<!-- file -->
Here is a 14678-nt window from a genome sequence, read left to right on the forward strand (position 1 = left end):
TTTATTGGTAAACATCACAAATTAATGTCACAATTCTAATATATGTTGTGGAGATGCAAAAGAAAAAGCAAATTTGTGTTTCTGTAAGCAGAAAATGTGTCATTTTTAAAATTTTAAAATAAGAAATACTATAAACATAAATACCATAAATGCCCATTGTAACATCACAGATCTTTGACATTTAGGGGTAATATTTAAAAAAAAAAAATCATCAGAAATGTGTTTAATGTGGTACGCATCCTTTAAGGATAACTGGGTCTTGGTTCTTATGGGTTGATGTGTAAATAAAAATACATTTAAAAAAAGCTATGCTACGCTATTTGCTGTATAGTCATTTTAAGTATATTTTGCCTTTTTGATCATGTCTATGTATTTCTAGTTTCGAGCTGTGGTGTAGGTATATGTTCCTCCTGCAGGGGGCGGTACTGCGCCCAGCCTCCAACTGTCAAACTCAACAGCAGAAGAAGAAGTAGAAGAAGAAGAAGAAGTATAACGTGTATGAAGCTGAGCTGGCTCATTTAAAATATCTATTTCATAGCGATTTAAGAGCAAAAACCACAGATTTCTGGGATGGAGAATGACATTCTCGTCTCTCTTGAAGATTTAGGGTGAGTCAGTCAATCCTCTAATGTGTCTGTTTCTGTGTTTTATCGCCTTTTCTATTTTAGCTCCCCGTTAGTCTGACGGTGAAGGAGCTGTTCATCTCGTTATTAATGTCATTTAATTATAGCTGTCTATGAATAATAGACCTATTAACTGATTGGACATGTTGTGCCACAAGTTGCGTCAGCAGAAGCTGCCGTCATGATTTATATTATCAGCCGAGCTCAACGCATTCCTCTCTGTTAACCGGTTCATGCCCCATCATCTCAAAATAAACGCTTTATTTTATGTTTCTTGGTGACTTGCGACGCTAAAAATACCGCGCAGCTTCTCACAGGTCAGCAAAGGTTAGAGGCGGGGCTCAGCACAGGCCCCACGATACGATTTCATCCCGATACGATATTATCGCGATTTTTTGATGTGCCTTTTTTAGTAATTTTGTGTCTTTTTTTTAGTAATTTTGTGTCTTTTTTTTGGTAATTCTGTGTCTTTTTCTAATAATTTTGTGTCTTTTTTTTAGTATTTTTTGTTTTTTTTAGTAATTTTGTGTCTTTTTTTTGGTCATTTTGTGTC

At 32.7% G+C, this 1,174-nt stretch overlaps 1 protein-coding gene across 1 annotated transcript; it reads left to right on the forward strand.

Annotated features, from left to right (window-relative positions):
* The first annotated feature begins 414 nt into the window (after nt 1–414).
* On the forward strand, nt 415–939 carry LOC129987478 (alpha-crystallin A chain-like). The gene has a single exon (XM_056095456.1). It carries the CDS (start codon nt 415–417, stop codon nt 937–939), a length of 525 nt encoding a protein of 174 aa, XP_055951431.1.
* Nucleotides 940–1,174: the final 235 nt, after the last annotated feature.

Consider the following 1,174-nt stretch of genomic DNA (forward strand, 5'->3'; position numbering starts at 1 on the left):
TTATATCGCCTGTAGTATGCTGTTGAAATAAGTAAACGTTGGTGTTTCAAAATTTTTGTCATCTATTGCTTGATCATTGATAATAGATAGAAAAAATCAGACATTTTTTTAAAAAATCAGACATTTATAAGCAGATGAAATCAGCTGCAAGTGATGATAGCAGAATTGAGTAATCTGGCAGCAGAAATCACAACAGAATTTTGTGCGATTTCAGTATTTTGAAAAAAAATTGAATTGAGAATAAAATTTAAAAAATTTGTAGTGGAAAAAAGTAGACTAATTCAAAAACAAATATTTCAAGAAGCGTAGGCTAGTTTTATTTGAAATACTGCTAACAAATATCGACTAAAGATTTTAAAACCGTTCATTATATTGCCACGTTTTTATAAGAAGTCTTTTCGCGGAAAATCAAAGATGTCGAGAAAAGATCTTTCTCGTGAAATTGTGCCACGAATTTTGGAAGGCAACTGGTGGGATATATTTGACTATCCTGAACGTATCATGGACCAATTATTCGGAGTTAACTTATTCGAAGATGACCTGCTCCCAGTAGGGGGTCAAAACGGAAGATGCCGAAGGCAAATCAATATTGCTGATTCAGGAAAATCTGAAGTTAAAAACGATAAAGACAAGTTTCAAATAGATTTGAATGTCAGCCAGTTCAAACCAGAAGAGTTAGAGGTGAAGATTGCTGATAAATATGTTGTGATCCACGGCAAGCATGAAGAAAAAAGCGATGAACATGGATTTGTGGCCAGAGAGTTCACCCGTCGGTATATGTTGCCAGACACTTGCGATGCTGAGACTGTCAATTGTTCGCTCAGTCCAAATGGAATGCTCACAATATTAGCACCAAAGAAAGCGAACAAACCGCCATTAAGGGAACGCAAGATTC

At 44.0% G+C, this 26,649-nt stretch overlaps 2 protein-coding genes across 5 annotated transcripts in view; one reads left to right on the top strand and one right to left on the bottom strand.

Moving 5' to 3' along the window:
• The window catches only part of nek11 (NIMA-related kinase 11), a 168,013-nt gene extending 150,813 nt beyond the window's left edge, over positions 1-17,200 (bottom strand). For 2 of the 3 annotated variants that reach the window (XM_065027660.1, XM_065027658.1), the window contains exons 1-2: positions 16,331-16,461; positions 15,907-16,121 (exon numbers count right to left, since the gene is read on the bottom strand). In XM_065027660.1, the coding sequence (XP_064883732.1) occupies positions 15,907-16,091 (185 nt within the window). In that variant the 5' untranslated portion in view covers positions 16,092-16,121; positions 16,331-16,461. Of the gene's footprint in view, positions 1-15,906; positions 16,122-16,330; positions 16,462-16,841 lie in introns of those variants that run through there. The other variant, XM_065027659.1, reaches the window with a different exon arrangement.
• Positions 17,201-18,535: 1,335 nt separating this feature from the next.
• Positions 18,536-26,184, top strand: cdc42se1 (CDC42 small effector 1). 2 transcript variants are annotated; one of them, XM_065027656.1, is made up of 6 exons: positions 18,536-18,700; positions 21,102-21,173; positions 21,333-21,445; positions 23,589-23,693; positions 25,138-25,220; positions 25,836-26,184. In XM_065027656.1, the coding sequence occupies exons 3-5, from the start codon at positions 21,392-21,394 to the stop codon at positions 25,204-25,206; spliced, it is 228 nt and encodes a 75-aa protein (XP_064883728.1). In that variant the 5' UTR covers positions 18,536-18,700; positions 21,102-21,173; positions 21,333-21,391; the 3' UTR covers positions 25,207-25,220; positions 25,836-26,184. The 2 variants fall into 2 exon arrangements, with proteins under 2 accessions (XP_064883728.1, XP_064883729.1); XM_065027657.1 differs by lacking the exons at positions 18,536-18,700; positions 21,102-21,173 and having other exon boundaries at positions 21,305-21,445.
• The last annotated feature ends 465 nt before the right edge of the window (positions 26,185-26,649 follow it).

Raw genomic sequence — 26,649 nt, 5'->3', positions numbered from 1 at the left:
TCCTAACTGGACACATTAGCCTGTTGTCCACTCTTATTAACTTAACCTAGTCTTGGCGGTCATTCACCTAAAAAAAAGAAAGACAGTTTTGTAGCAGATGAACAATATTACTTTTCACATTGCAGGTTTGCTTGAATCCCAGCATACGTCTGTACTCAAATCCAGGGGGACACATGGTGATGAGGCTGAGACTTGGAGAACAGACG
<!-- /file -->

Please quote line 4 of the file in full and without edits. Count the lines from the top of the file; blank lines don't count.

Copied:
Annotated features, from left to right (window-relative positions):